Wednesday , April 17 2024
If you are new to JavaScript, or if you want to refresh skills, this is a great book to get you up to speed.

Book Review – The Book Of JavaScript – 2nd Edition by Dave Thau

In his second go-around with The Book Of JavaScript, Dave Thau has knocked another one out of the park. The first book, published in January of 2000, while an incredibly good book, was showing its age. To say a lot has happened in the past seven years with regard to web development techniques would be an understatement. This book was long overdue.

For those who do not know, JavaScript is the technology that allows web pages to be dynamic, interactive and more flexible. There are other technologies such as CGI, VBScript and Flash, but these have limitations and are many times useful only in specific situations.

Make no mistake, this book is geared for the beginning user, but I think that there is also a lot for the more experienced user, as well as for those who are in need a refresher. The Book Of JavaScript is broken down into 18 chapters and 4 appendices. Major topics include: working with variables, browsers, rollovers, windows, timing, frames and image maps, validation, cookies and dynamic HTML. There is also over 150 pages that cover the new AJAX technology.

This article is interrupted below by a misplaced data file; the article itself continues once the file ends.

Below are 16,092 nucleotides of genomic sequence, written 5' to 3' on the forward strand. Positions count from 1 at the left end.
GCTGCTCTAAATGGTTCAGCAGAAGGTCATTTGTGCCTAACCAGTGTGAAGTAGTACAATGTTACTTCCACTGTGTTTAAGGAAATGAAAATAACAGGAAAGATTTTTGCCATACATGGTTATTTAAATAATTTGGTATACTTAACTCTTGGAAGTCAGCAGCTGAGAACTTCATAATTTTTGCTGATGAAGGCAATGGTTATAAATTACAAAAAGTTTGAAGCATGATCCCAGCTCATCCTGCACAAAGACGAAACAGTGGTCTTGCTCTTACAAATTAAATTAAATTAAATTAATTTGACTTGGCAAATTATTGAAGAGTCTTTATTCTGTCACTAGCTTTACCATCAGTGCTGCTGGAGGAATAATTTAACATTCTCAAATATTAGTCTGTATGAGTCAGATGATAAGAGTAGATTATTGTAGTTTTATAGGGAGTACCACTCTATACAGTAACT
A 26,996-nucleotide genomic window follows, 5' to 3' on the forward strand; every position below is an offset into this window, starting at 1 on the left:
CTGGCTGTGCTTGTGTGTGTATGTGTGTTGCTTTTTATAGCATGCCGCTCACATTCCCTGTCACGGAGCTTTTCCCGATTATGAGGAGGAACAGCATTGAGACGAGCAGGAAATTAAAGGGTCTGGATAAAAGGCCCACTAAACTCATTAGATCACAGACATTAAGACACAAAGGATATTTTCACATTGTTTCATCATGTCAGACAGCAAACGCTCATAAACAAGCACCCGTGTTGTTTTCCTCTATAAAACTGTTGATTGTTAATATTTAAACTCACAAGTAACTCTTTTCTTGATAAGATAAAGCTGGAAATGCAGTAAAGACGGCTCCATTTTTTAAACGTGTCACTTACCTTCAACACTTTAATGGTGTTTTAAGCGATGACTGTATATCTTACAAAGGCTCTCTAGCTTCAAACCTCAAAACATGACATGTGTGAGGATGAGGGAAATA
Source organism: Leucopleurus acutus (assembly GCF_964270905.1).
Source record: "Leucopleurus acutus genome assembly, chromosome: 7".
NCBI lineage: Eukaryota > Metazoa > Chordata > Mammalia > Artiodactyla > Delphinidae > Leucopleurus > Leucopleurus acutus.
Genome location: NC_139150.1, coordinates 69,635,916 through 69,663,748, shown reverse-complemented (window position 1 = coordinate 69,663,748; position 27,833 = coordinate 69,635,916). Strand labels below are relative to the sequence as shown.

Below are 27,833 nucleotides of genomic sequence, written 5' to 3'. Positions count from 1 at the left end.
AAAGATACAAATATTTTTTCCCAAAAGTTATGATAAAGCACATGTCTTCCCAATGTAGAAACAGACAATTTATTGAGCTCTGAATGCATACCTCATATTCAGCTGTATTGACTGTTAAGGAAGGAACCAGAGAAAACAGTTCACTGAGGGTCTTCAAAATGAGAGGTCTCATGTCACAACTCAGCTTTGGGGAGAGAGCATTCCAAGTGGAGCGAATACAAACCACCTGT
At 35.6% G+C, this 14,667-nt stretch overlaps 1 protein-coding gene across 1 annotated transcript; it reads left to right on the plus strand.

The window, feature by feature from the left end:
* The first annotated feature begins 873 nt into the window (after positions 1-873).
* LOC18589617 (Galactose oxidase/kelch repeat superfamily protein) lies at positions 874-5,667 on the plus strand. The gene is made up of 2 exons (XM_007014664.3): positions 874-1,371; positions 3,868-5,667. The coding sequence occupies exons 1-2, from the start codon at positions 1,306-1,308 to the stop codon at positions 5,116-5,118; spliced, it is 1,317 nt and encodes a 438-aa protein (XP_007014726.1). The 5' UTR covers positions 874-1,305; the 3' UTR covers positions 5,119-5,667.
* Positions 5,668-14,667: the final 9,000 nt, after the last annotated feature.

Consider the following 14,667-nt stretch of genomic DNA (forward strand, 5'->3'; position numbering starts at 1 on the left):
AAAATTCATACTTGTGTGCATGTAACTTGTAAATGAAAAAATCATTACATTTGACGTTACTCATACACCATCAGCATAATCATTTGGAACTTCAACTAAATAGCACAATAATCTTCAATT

What I like about this book is that every topic is well written and covered in-depth. For example, in chapter seven, Thau explains about working with forms. He takes you from writing HTML forms, reading from the forms, writing to forms and triggering events from form elements. He goes into the use of the keyword “this” as well as using the “id” attribute and retrieving it using the JavaScript function getElementByID(). Each topic addressed and built upon in a logical progression.

Chapter 13 takes us in to the world of dynamic HTML or DHTML. He explains clearly what it is, why it is useful, and shows websites that make use of it. He explains how to use JavaScript to manipulate divs to make DHTML. Understanding that DHTML too big of a topic to cover here, he goes into it enough to give you the basics for use with AJAX.

The next two chapters are devoted to Asynchronous JavaScript and XML or AJAX. This is the new technology that allows web pages to act more like desktop applications. By the use of DHTML and the ability to download and display information, we can now present screens to the user that do not have the familiar submit and wait cycle.

At the end of each chapter is a summary and an assignment for you to practice your new skills. Instead of a companion CD, there is a companion website for this book. It contains all of the examples used in the book as well as freeware for use with JavaScript.

The author, Dave Thau, has been creating internet applications since 1993. He has taught programming to hundreds of artists, engineers and children. He is currently working toward a Ph. D in computer science at the University of California, Davis.

I find that this book is a very easy read. It is easy to understand and use. If you are new to JavaScript, if you want to refresh skills, The Book Of JavaScript is a great place to get you up to speed.

About T. Michael Testi

Photographer, writer, software engineer, educator, and maker of fine images.

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